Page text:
That is why veteran North Korea hands Suzanne DiMaggio and Joel Wit urged last month, “The administration needs to catch up—fast…Washington should quickly reach out to Pyongyang and begin the process of summit preparation. A smart first step would be a face-to-face meeting—ideally between Secretary of State Rex Tillerson and North Korean Foreign Minister Ri Yong Ho—as soon as possible.” Tillerson is gone, but Pompeo’s secret trip is more than most could have hoped for. 

It gets better. Trump’s abrupt “blessing” for these initiatives has unleashed strong support from conservatives for the very negotiations they slammed when Democrats (and Powell) tried them. A Twitter search of “Korea” quickly reveals a flood of tweets (whether real or bots) with this theme: “Trump will deserve a Nobel Peace Prize if North Korea and South Korea end the war and North Korea gets rid of their nukes.”

This is why Republicans do arms control better than Democrats. They are not smarter nor do they strike better deals. But when a Republican president supports arms reductions or peace talks, he takes three-quarters of the party with him and the Democrats swing solidly in support. That delivers the bipartisan consensus needed for sustained national security policy. Republican presidents have led the way in nuclear reductions.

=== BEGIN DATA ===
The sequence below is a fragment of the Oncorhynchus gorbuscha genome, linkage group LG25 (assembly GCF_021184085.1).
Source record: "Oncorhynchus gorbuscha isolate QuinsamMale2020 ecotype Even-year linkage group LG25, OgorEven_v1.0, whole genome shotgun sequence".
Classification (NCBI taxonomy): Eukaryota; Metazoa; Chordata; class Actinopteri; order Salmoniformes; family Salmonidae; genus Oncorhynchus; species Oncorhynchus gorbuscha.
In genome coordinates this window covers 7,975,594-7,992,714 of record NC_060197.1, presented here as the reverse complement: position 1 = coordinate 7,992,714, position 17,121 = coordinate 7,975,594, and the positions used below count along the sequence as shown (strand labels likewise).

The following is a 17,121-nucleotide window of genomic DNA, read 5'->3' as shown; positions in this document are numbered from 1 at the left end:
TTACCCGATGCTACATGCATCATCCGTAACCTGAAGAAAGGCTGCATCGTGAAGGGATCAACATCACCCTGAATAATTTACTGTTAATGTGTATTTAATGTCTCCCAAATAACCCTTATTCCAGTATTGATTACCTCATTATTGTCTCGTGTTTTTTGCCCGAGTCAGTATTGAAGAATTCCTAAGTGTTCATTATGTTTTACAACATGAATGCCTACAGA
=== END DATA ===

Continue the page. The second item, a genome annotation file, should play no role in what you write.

Can Trump actually end the Korean war and the Korean nuclear program? North Korea, of course, is not going to give up its nukes any time soon. And Kim is still calling the tune. But Trump has invested so much in this dance and needs a “win” somewhere so badly, that at the summit he may accept a serious freeze of North Korea nuclear programs and a determined process as a major victory. That is a good thing. A slow walk towards disarmament is preferable to a fast race towards nuclear war.

I have been privately putting the odds of a disastrous vs. successful summit at 60-40, favoring disaster. But those odds have now shifted to 50-50 — and moving in the right direction.